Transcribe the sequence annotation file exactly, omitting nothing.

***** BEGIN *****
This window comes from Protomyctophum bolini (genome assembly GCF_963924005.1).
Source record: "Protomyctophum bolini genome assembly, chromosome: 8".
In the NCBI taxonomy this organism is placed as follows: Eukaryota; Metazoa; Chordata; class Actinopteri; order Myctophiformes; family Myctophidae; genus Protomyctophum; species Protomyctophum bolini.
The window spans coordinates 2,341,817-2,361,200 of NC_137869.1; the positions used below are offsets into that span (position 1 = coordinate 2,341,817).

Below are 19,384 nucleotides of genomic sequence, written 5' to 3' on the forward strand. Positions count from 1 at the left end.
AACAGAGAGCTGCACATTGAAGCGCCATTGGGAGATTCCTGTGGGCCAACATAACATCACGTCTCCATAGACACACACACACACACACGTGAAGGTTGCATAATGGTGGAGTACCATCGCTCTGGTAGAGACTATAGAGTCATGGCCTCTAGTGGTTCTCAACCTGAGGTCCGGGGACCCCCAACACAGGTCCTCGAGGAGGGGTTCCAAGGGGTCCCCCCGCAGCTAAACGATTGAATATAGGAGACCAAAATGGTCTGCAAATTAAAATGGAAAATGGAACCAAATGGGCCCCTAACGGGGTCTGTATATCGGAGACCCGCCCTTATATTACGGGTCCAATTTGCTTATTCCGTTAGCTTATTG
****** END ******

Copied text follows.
This window comes from Protomyctophum bolini (genome assembly GCF_963924005.1).
Source record: "Protomyctophum bolini genome assembly, chromosome: 8".
In the NCBI taxonomy this organism is placed as follows: Eukaryota; Metazoa; Chordata; class Actinopteri; order Myctophiformes; family Myctophidae; genus Protomyctophum; species Protomyctophum bolini.
The window spans coordinates 2,341,817-2,361,200 of NC_137869.1; the positions used below are offsets into that span (position 1 = coordinate 2,341,817).

Below are 19,384 nucleotides of genomic sequence, written 5' to 3' on the forward strand. Positions count from 1 at the left end.
AACAGAGAGCTGCACATTGAAGCGCCATTGGGAGATTCCTGTGGGCCAACATAACATCACGTCTCCATAGACACACACACACACACACGTGAAGGTTGCATAATGGTGGAGTACCATCGCTCTGGTAGAGACTATAGAGTCATGGCCTCTAGTGGTTCTCAACCTGAGGTCCGGGGACCCCCAACACAGGTCCTCGAGGAGGGGTTCCAAGGGGTCCCCCCGCAGCTAAACGATTGAATATAGGAGACCAAAATGGTCTGCAAATTAAAATGGAAAATGGAACCAAATGGGCCCCTAACGGGGTCTGTATATCGGAGACCCGCCCTTATATTACGGGTCCAATTTGCTTATTCCGTTAGCTTATTG